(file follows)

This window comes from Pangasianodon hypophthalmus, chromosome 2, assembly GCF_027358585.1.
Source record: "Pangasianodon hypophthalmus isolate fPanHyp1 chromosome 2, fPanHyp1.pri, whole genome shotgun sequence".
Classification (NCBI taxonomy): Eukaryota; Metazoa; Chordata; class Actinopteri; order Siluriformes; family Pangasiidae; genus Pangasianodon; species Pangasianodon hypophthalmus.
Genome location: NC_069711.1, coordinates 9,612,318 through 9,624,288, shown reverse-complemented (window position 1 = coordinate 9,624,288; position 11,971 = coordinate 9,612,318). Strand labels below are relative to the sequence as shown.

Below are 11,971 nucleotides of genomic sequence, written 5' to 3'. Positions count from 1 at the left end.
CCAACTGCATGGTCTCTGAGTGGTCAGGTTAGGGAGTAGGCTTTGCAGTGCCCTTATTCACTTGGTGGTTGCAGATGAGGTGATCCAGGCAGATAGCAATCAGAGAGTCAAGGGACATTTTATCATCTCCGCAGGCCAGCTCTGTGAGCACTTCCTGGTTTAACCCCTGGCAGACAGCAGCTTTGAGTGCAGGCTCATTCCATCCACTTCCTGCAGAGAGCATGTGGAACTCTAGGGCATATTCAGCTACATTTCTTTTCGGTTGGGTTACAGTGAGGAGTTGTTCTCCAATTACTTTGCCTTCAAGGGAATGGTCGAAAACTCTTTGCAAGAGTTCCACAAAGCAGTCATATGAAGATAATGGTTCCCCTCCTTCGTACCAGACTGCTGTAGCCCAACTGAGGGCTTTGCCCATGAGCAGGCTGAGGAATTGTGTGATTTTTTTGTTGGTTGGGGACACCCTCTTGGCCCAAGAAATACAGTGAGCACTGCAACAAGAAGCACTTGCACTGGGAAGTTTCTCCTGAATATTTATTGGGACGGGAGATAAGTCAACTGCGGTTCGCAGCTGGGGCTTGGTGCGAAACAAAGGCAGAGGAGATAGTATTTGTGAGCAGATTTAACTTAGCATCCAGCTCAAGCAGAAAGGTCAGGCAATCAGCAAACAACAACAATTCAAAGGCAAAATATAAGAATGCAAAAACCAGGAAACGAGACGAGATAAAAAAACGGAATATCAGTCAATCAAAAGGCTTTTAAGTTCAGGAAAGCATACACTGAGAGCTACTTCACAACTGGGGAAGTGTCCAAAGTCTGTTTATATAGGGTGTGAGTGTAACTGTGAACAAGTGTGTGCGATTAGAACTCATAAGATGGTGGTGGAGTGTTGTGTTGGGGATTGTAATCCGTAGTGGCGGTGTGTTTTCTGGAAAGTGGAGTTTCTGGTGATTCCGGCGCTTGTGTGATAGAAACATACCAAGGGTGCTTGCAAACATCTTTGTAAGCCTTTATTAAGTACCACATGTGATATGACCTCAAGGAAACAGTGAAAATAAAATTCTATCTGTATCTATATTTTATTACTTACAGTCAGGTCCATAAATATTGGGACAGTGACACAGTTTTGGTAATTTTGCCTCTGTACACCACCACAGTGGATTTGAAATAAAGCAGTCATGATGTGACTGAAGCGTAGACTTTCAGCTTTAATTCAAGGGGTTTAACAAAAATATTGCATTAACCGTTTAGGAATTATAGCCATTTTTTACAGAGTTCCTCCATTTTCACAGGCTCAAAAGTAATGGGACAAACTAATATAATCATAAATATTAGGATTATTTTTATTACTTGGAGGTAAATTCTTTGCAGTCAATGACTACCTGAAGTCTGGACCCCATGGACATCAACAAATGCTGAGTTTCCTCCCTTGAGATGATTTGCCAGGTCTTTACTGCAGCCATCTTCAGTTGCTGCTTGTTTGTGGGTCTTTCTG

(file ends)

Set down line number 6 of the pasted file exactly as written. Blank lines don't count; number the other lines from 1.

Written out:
CCAACTGCATGGTCTCTGAGTGGTCAGGTTAGGGAGTAGGCTTTGCAGTGCCCTTATTCACTTGGTGGTTGCAGATGAGGTGATCCAGGCAGATAGCAATCAGAGAGTCAAGGGACATTTTATCATCTCCGCAGGCCAGCTCTGTGAGCACTTCCTGGTTTAACCCCTGGCAGACAGCAGCTTTGAGTGCAGGCTCATTCCATCCACTTCCTGCAGAGAGCATGTGGAACTCTAGGGCATATTCAGCTACATTTCTTTTCGGTTGGGTTACAGTGAGGAGTTGTTCTCCAATTACTTTGCCTTCAAGGGAATGGTCGAAAACTCTTTGCAAGAGTTCCACAAAGCAGTCATATGAAGATAATGGTTCCCCTCCTTCGTACCAGACTGCTGTAGCCCAACTGAGGGCTTTGCCCATGAGCAGGCTGAGGAATTGTGTGATTTTTTTGTTGGTTGGGGACACCCTCTTGGCCCAAGAAATACAGTGAGCACTGCAACAAGAAGCACTTGCACTGGGAAGTTTCTCCTGAATATTTATTGGGACGGGAGATAAGTCAACTGCGGTTCGCAGCTGGGGCTTGGTGCGAAACAAAGGCAGAGGAGATAGTATTTGTGAGCAGATTTAACTTAGCATCCAGCTCAAGCAGAAAGGTCAGGCAATCAGCAAACAACAACAATTCAAAGGCAAAATATAAGAATGCAAAAACCAGGAAACGAGACGAGATAAAAAAACGGAATATCAGTCAATCAAAAGGCTTTTAAGTTCAGGAAAGCATACACTGAGAGCTACTTCACAACTGGGGAAGTGTCCAAAGTCTGTTTATATAGGGTGTGAGTGTAACTGTGAACAAGTGTGTGCGATTAGAACTCATAAGATGGTGGTGGAGTGTTGTGTTGGGGATTGTAATCCGTAGTGGCGGTGTGTTTTCTGGAAAGTGGAGTTTCTGGTGATTCCGGCGCTTGTGTGATAGAAACATACCAAGGGTGCTTGCAAACATCTTTGTAAGCCTTTATTAAGTACCACATGTGATATGACCTCAAGGAAACAGTGAAAATAAAATTCTATCTGTATCTATATTTTATTACTTACAGTCAGGTCCATAAATATTGGGACAGTGACACAGTTTTGGTAATTTTGCCTCTGTACACCACCACAGTGGATTTGAAATAAAGCAGTCATGATGTGACTGAAGCGTAGACTTTCAGCTTTAATTCAAGGGGTTTAACAAAAATATTGCATTAACCGTTTAGGAATTATAGCCATTTTTTACAGAGTTCCTCCATTTTCACAGGCTCAAAAGTAATGGGACAAACTAATATAATCATAAATATTAGGATTATTTTTATTACTTGGAGGTAAATTCTTTGCAGTCAATGACTACCTGAAGTCTGGACCCCATGGACATCAACAAATGCTGAGTTTCCTCCCTTGAGATGATTTGCCAGGTCTTTACTGCAGCCATCTTCAGTTGCTGCTTGTTTGTGGGTCTTTCTG